Student Prize Award Abstract
1999 Oral Paper Honorable Mention
A NEW "FOUNDER EFFECT" - ESTABLISHMENT OF DOMINANCE IN WILD GOLDEN LION TAMARIN GROUPS
Karen Bales and James M. Dietz Department of Biology, University of Maryland,
1204 Biology-Psychology Building, College Park, MD 20742
Most studies of primate social systems classify species as either male- or female- dominated.
Experimental evidence from six groups of wild golden lion tamarins (Leontopithecus rosalia)
in Poco das Antas Reserve, Brazil, indicates that, in contests over a preferred food item, neither
males nor females are consistently dominant. Instead, groups "founded" (that is, first
to settle on the territory) by females are dominated by females and groups founded by males are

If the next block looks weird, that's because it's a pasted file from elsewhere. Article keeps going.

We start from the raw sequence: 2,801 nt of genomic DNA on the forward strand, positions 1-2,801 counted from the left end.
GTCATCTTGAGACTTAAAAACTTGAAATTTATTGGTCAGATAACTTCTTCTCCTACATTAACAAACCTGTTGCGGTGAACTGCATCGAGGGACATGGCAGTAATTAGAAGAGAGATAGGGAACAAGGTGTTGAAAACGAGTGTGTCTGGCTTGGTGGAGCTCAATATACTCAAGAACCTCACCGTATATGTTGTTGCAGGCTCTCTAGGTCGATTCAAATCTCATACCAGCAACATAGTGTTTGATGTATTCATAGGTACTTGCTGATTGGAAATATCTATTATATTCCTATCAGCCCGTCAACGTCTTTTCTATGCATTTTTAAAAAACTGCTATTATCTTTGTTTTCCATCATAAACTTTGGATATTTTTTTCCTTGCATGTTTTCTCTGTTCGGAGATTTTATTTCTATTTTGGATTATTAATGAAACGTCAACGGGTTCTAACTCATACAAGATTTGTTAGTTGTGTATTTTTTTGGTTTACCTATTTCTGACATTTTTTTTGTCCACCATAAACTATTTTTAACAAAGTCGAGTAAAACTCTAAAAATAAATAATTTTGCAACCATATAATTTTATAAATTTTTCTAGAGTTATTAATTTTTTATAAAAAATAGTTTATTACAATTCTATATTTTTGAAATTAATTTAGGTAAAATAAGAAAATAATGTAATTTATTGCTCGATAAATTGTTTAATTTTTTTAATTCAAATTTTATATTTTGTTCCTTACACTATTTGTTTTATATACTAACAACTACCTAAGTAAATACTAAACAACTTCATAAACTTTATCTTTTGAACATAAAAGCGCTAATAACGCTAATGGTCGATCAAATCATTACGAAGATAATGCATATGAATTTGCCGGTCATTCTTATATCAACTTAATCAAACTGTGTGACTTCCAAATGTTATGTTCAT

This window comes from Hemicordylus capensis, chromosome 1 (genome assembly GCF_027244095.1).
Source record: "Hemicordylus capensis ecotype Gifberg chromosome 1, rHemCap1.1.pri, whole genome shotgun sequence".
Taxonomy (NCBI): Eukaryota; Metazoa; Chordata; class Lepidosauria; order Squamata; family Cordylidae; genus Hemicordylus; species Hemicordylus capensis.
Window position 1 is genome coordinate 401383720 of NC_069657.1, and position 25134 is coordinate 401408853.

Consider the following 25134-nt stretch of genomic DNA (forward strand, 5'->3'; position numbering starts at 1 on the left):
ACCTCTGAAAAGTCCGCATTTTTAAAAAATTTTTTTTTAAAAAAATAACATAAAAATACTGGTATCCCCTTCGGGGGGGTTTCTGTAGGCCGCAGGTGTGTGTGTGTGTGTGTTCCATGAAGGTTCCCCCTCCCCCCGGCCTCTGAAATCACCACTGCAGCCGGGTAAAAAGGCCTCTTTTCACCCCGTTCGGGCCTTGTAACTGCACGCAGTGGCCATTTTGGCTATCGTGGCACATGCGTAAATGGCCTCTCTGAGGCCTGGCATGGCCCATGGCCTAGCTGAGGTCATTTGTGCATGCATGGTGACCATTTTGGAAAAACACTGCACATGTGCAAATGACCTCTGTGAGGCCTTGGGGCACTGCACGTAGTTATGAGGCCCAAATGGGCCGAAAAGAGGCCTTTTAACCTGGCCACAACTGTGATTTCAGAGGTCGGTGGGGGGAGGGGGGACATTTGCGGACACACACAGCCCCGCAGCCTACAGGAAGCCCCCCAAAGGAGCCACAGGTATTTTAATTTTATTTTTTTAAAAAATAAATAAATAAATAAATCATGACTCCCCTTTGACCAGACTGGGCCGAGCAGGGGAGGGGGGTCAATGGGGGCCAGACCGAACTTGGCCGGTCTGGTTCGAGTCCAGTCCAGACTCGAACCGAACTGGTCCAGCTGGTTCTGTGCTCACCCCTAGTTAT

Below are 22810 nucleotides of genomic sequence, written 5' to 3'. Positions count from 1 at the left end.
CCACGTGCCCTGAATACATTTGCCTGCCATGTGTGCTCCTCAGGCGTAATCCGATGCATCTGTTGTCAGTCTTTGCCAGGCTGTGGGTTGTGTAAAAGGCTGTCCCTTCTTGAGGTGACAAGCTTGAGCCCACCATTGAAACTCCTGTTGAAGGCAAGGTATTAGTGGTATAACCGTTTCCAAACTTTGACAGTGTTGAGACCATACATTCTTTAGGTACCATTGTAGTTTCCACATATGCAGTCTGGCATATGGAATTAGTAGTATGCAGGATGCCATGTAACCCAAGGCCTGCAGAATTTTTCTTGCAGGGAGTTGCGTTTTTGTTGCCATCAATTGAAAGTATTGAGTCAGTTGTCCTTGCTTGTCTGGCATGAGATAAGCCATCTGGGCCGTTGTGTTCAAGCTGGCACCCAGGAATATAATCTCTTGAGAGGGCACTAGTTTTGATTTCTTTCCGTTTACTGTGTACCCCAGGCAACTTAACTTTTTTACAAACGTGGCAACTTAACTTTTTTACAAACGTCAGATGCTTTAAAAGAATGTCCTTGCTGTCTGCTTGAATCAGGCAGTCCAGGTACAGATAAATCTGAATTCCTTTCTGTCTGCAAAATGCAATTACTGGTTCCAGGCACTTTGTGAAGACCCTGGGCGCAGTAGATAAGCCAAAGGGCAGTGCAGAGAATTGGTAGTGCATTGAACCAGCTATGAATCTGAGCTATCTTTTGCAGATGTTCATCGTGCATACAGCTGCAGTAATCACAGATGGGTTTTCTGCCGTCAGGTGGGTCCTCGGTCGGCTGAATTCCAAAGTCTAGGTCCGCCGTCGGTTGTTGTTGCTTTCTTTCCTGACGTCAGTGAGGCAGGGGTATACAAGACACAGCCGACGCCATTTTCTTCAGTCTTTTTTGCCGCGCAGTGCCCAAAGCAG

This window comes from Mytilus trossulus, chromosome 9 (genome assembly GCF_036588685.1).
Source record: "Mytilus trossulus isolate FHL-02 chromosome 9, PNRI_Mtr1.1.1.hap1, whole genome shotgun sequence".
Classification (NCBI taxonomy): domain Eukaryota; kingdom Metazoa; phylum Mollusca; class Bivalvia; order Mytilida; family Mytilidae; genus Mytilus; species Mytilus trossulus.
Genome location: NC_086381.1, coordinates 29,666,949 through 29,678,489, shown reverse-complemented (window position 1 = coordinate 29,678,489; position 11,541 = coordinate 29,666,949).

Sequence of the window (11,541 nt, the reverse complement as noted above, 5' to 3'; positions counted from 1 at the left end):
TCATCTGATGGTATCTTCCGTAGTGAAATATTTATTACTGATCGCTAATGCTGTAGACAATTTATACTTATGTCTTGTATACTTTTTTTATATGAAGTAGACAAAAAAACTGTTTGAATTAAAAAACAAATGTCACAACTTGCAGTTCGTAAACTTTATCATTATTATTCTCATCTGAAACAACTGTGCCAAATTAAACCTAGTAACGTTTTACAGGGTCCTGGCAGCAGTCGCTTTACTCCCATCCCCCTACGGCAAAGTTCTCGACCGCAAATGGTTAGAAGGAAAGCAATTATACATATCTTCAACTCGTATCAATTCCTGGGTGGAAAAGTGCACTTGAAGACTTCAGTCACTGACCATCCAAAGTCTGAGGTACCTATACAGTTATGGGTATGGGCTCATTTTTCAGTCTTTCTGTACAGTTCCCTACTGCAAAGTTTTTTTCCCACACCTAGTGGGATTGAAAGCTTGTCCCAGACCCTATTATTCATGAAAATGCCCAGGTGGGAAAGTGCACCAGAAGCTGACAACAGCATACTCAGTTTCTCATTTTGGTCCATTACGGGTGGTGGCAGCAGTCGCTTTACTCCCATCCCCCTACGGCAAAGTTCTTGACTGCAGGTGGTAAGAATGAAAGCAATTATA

dominated by males (n=6 groups, 60 observations, p<.05). We compare "female-dominated"
and "male-dominated" groups of golden lion tamarins in several areas, including territory
size and sex bias of dispersing offspring. We also compare social behavior and cortisol levels of
females that dominate their groups with that of females that are in male-dominated groups.
This hypothesis may explain some of the conflicting observations on callitrichid mating and social
systems in nature and captivity. This research is supported by the National Science Foundation,
Sigma Xi, the Biology of Small Populations Training Grant, the University of Maryland Graduate School,
TransBrasil Airlines, and the Friends of the National Zoo.